Dimensions of wildlife trade
Wildlife trade is a global threat to biodiversity, and whilst illegal trade has gained increasing attention in recent years, less attention is given to legal trade. As a consequence of this lack of scrutiny, thousands of species may be vulnerable as a consequence of unmonitored and under-regulated trade
CITES is the UN convention responsible for monitoring and regulating the trade of wildlife, with a mission to prevent species being threatened by unsustainable trade. However, for many “low value” species few regulations exist meaning these species are frequently overlooked. For many smaller taxa we need to gather a basic understanding of what is being traded and from where, before we can assess any of the potential impacts.
The need for more information is particularly acute for invertebrates. Their small body-size makes trading and concealing them easy, while also making identifying species hard. Fluid taxonomy means species names are changing, while new species are rapidly being described. All these factors feed into make regulating or monitoring trade very challenging.
Understanding the impacts of trade is made more difficult by the lack of maps for most species, and under 1% of arachnid species have received a Redlist category by the IUCN. Here we develop the first global maps for arachnids, then use this map to show percentages of species in trade as well as what percentage of species are from the wild versus captive bred.
Trade in invertebrates
Whilst over 54,400 arachnids have been described, CITES only regulates the trade of around 40 species, and no analysis has previously been conducted to assess what species are in trade. High rates of species description further exacerbate these trends; for example, over 1,000 new spider species have been described in the last two decades.
After collating a standardised list of arachnids and cross-referencing synonyms, we conducted a systematic search of online arachnid-selling stores. We combined this search effort with the US Fish and Wildlife’s LEMIS database (wildlife imports into the USA), and CITES records to generate a list of 1,264 arachnid species in trade.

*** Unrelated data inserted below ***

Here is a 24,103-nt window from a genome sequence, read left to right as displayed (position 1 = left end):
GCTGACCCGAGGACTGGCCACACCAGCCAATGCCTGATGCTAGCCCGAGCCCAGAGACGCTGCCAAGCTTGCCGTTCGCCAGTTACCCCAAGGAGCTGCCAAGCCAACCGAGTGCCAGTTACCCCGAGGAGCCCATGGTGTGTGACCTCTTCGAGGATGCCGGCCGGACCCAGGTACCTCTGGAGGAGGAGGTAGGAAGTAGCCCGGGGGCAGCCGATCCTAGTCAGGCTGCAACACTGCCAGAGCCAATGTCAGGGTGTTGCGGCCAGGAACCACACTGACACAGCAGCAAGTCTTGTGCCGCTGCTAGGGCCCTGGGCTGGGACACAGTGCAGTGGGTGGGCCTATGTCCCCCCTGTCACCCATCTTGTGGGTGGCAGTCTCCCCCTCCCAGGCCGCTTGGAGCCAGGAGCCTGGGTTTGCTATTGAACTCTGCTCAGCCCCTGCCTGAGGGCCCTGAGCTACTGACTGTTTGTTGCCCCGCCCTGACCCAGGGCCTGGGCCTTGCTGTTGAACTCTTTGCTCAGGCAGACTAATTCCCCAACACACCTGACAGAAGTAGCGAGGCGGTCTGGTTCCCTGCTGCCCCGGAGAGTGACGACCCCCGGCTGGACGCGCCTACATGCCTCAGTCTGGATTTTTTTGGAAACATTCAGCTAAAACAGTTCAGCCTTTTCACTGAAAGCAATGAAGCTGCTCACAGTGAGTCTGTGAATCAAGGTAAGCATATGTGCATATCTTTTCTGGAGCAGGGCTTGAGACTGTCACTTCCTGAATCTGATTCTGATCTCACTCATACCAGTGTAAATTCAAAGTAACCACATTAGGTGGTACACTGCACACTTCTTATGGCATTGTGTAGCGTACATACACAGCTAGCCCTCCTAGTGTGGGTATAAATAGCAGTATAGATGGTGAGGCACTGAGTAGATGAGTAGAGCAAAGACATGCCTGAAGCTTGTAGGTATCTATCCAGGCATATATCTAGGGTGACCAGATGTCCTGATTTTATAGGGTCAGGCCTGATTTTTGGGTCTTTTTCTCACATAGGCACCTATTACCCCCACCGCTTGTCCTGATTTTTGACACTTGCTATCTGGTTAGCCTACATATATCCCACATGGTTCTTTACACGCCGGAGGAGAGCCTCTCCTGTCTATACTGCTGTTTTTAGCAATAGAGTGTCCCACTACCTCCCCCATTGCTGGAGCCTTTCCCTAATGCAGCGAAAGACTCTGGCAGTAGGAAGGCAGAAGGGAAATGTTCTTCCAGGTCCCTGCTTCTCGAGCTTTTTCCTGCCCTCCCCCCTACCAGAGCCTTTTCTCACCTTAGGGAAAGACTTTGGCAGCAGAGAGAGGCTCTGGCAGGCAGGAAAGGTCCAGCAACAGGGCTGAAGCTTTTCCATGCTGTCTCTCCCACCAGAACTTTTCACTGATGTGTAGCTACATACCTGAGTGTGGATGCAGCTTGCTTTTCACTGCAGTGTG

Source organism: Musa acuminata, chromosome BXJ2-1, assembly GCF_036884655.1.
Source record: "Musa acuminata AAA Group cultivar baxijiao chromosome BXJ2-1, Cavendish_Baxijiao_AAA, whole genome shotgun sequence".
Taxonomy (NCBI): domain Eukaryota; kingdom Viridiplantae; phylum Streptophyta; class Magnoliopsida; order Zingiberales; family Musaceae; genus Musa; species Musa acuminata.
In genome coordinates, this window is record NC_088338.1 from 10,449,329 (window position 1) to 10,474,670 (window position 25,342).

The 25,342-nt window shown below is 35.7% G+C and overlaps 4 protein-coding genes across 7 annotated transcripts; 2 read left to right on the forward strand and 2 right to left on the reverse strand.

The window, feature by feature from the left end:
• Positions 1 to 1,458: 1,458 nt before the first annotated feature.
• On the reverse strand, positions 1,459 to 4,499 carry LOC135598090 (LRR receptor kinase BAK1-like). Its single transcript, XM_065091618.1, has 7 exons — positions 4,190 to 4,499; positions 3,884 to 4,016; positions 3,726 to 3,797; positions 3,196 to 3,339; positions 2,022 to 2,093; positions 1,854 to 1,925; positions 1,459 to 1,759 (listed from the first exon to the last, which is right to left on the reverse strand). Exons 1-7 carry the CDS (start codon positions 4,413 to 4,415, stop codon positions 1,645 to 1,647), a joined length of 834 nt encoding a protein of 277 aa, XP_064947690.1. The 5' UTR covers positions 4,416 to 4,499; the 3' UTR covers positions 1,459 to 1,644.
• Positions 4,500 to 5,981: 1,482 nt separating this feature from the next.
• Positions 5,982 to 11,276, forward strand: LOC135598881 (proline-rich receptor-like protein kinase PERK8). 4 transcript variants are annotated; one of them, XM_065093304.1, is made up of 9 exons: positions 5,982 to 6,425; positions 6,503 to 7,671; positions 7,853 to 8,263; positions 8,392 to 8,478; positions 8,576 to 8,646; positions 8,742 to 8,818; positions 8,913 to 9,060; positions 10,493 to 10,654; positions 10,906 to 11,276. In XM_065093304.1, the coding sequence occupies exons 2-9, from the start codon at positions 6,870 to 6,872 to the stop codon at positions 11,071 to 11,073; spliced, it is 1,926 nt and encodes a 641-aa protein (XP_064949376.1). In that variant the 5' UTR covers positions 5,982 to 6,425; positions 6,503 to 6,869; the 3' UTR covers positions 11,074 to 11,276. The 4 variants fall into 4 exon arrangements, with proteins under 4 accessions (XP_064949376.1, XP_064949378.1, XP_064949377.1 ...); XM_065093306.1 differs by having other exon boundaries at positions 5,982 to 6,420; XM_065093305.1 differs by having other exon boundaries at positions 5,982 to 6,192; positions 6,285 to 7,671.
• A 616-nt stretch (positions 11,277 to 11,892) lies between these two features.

UpSet plot of how the three different sources overlapped in terms of species, with an insert showing how the total number of species was split between three major clades. Lower left hand bar chart shows the number of species detected via each source
Some species were only traded under junior synonyms (possibly to escape CITES regulation), and of only 25 species were found in all three repositories. The 1,264 species came from 371 genera, including five Uropygi, 70 scorpion, and 296 spider genera. When only genera with species in trade were considered, 18% of scorpions, 9% of spiders and 11% of Uropygids are in trade, and when we consider the average number of species in trade per genus it equates to of 31.7% in scorpions, 37% in spiders and 28.5% in Uropygi. Thus, for popular genera large numbers of species are being traded.
Understanding the impacts
Gauging the impacts of trade are challenging, as so few species have been assessed by the IUCN. In fact, while a number of Endangered and Critically Endangered species are in trade, a total of 99.34% of spider species, 100% of Uropygi and 99.9% of scorpions have no Redlist assessments from the IUCN; meaning understanding the potential impacts are virtually impossible. Despite this we see up to 600 species in trade per year, with an increase in the number of species in trade from 2000 to present.